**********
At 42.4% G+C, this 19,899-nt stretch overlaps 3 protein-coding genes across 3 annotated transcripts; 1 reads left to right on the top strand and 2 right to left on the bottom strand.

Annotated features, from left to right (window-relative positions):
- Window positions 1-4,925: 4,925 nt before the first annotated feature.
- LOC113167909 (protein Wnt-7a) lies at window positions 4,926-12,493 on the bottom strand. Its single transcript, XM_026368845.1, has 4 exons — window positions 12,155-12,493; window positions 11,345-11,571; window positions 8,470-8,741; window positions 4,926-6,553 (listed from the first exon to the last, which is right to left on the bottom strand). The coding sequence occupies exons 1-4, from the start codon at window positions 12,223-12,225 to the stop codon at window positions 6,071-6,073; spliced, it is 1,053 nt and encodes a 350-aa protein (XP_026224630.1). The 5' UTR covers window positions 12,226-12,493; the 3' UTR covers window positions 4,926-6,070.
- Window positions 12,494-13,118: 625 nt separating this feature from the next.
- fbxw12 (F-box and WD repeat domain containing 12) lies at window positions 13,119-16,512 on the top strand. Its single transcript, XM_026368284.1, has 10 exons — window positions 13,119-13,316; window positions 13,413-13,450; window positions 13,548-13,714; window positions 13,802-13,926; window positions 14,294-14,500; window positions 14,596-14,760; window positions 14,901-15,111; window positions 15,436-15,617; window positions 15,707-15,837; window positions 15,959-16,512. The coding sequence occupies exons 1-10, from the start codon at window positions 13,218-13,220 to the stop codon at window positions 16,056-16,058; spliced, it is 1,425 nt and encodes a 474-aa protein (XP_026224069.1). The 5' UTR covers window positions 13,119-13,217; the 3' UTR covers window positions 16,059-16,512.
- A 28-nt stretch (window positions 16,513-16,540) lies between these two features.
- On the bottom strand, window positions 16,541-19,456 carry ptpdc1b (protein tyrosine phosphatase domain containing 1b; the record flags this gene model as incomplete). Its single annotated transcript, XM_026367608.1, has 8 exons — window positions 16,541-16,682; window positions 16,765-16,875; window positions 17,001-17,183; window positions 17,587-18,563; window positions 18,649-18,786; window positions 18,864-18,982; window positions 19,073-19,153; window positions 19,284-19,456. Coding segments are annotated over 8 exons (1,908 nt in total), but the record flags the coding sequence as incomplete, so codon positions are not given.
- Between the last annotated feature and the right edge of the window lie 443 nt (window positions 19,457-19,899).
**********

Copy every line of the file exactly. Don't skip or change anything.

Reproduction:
At 42.4% G+C, this 19,899-nt stretch overlaps 3 protein-coding genes across 3 annotated transcripts; 1 reads left to right on the top strand and 2 right to left on the bottom strand.

Annotated features, from left to right (window-relative positions):
- Window positions 1-4,925: 4,925 nt before the first annotated feature.
- LOC113167909 (protein Wnt-7a) lies at window positions 4,926-12,493 on the bottom strand. Its single transcript, XM_026368845.1, has 4 exons — window positions 12,155-12,493; window positions 11,345-11,571; window positions 8,470-8,741; window positions 4,926-6,553 (listed from the first exon to the last, which is right to left on the bottom strand). The coding sequence occupies exons 1-4, from the start codon at window positions 12,223-12,225 to the stop codon at window positions 6,071-6,073; spliced, it is 1,053 nt and encodes a 350-aa protein (XP_026224630.1). The 5' UTR covers window positions 12,226-12,493; the 3' UTR covers window positions 4,926-6,070.
- Window positions 12,494-13,118: 625 nt separating this feature from the next.
- fbxw12 (F-box and WD repeat domain containing 12) lies at window positions 13,119-16,512 on the top strand. Its single transcript, XM_026368284.1, has 10 exons — window positions 13,119-13,316; window positions 13,413-13,450; window positions 13,548-13,714; window positions 13,802-13,926; window positions 14,294-14,500; window positions 14,596-14,760; window positions 14,901-15,111; window positions 15,436-15,617; window positions 15,707-15,837; window positions 15,959-16,512. The coding sequence occupies exons 1-10, from the start codon at window positions 13,218-13,220 to the stop codon at window positions 16,056-16,058; spliced, it is 1,425 nt and encodes a 474-aa protein (XP_026224069.1). The 5' UTR covers window positions 13,119-13,217; the 3' UTR covers window positions 16,059-16,512.
- A 28-nt stretch (window positions 16,513-16,540) lies between these two features.
- On the bottom strand, window positions 16,541-19,456 carry ptpdc1b (protein tyrosine phosphatase domain containing 1b; the record flags this gene model as incomplete). Its single annotated transcript, XM_026367608.1, has 8 exons — window positions 16,541-16,682; window positions 16,765-16,875; window positions 17,001-17,183; window positions 17,587-18,563; window positions 18,649-18,786; window positions 18,864-18,982; window positions 19,073-19,153; window positions 19,284-19,456. Coding segments are annotated over 8 exons (1,908 nt in total), but the record flags the coding sequence as incomplete, so codon positions are not given.
- Between the last annotated feature and the right edge of the window lie 443 nt (window positions 19,457-19,899).